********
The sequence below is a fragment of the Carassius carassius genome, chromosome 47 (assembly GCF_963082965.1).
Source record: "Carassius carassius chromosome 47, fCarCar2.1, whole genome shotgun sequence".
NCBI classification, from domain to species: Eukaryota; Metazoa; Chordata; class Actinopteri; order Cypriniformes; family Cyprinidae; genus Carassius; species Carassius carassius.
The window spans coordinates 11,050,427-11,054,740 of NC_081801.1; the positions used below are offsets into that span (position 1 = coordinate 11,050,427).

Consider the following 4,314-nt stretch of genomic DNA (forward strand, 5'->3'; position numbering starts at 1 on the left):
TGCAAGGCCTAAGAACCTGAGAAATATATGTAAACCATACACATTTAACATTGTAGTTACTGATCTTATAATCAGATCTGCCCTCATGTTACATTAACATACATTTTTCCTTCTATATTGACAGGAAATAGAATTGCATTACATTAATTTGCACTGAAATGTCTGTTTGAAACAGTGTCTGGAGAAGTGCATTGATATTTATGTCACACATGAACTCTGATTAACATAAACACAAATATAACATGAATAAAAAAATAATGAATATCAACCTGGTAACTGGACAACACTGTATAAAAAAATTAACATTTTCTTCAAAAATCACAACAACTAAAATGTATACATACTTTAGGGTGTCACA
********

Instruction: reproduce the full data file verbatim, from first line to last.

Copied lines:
The sequence below is a fragment of the Carassius carassius genome, chromosome 47 (assembly GCF_963082965.1).
Source record: "Carassius carassius chromosome 47, fCarCar2.1, whole genome shotgun sequence".
NCBI classification, from domain to species: Eukaryota; Metazoa; Chordata; class Actinopteri; order Cypriniformes; family Cyprinidae; genus Carassius; species Carassius carassius.
The window spans coordinates 11,050,427-11,054,740 of NC_081801.1; the positions used below are offsets into that span (position 1 = coordinate 11,050,427).

Consider the following 4,314-nt stretch of genomic DNA (forward strand, 5'->3'; position numbering starts at 1 on the left):
TGCAAGGCCTAAGAACCTGAGAAATATATGTAAACCATACACATTTAACATTGTAGTTACTGATCTTATAATCAGATCTGCCCTCATGTTACATTAACATACATTTTTCCTTCTATATTGACAGGAAATAGAATTGCATTACATTAATTTGCACTGAAATGTCTGTTTGAAACAGTGTCTGGAGAAGTGCATTGATATTTATGTCACACATGAACTCTGATTAACATAAACACAAATATAACATGAATAAAAAAATAATGAATATCAACCTGGTAACTGGACAACACTGTATAAAAAAATTAACATTTTCTTCAAAAATCACAACAACTAAAATGTATACATACTTTAGGGTGTCACA